The open enrollment period is from October 1 through December 7 for existing Medicare participants. New enrollees will be notified by the government several months before they are eligible.

There are several basic parts to Medicare

Medicare Part A (Hospital Insurance) helps cover:

  • Inpatient care in hospitals
  • Skilled nursing facility care
  • Hospice care
  • Home health care

Medicare Part B (Medical Insurance) helps cover:

  • Services from doctors and other health care providers
  • Outpatient care
  • Home health care
  • Durable medical equipment
  • Some preventive services

Medicare Part C (Medicare Advantage [HMO or PPO]):

  • Includes all benefits and services covered under Part A and Part B
  • Usually includes Medicare prescription drug coverage (Part D) as part of the plan
  • Run by Medicare-approved private insurance companies
  • May include extra benefits and services for an extra cost

Medicare Part D (Medicare prescription drug coverage):

  • Helps cover the cost of prescription drugs
  • Run by Medicare-approved private insurance companies
  • May help lower your prescription drug costs and help protect against higher costs in the future

When you are ready to make your decision, I recommend talking with an insurance broker, who can help guide you to the right decision.

For more information about Medicare 2015, go to http://www.medicare.gov/Pubs/pdf/10050.pdf.

Brenda Gayle Bryant is the owner of the gayle group, is certified in QuickBooks and Microsoft Office, and is a past board member of both the National Speakers Association and American Society for Training and Development. Although she has been a corporate consultant for many years, her passion is teaching people sound financial techniques. Contact her at brenda@thegaylegroup.com for a free financial analysis.

 

Debt is Debt

Debt is debt. That’s a simple statement that carries a lot of emotion. If you buy something and don’t pay for it in full, you have debt. Most of us fall into that category. There are times we buy and pay in full, and there are times we buy and make payments. Payments equal debt.

Is there such a thing as good debt or bad debt? Financial experts disagree. Some believe all debt is bad debt. If you can’t pay for it, don’t purchase it. Others believe there is good debt because many people cannot afford to pay for a house or a car or even higher education in full.

Bankrate.comsays, “As a general guideline, your monthly mortgage payment, including principal, interest, real estate taxes, and homeowners insurance, should not exceed 28% of your gross monthly income.” Others may go as high as 35%. But remember this amount does not include your other debts.

“The amount of personal debt in this country is ever-increasing, and a large part of the reason is that credit has never been easier to get” according to bankrate.com. When you take a close look at your other expenses, are they paid in full or are you making payments on them, also?

Debt is a concept that America understands quite well – or at least thinks so. But is America allowing making payments – getting into debt – to take the place of saving money and paying for purchases in full?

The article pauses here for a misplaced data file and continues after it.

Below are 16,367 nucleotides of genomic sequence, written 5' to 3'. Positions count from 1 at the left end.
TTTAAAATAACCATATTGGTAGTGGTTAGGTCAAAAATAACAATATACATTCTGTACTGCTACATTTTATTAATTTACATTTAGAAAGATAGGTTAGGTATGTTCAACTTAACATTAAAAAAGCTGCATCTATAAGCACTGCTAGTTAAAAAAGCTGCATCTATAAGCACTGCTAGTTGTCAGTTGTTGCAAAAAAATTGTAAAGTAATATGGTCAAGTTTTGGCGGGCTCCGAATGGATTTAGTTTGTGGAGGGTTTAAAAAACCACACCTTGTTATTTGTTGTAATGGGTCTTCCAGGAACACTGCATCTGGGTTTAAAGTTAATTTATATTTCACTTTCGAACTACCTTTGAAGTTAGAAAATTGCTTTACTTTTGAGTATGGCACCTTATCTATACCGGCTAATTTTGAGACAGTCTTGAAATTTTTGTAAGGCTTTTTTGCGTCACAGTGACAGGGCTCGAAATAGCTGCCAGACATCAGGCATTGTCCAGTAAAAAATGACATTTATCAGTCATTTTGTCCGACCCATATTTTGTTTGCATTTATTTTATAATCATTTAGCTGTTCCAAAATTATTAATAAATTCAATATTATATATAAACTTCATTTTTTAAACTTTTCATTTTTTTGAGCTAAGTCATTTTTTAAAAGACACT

One way to help curb debt is by paying off the largest amount of debt we use consistently – credit cards. Credit card interest rates can go up to 29.99% – the maximum allowable interest rate on any credit card, per valuepenguin.com. That is a lot money to pay. Add that percentage to what you purchase, and you can see the real price of your purchase.

American Express recentlychanged how it calculates debt:

“You may see interest on your next statement even if you pay the new balance in full and on time and make no new charges. This is called ‘trailinginterest.’ Trailing interest is the interest charged when, for example, you didn’t pay your previous balance in full. When that happens, we chargeinterest from the first day of the billing period until we receive your payment in full. You can avoid paying interest on purchasesby paying yourbalance in full and on time each month. Please see the ‘When we charge interest’ sub-section in your Cardmember Agreement for details.”
You need a car. Can you pay for it in full or do you have to finance it? If you cannot pay for it in full, you are in debt. Some financial experts feel this is good debt because it is a necessity. Others feel this is bad debt because it does not appreciate – gain value after purchase.

The bottom line for you is to first take an honest look at your finances now. Can you afford to make that purchase – no matter what it is? If so, buy it. If not, should you finance it and make payments or should you save up to purchase it when you can pay the amount in full? Either way, be honest about you finances.

Brenda Gayle Bryant is the owner of the gayle group, is certified in QuickBooks and Microsoft Office, and is a past board member of both the National Speakers Association and American Society for Training and Development. Although she has been a corporate consultant for many years, her passion is teaching people sound financial techniques. You can reach her at brenda@thegaylegroup.com or www.worthaccount.com/988037.

Are Your Holidays Really Over?

So now that the holidays are over, are you happy that you paid for all your gifts in full or are you unhappy because you are dreading your January bills? And February and March? You get the picture. If you are the former, congratulations! If you are the latter, you have a whole year before the holidays are upon you again.

When I was younger, the banks offered a Christmas Club account. It was a savings account that was specifically for handling Christmas gifts. I remember putting aside a little money every week so that I would have enough money to buy gifts. All I had was an allowance and any money I could make working in the neighborhood. By the time November came, I felt like I had accomplished a big feat. The interest rate was negligible. But I did not do it for the interest; I was interested in the principle – the money.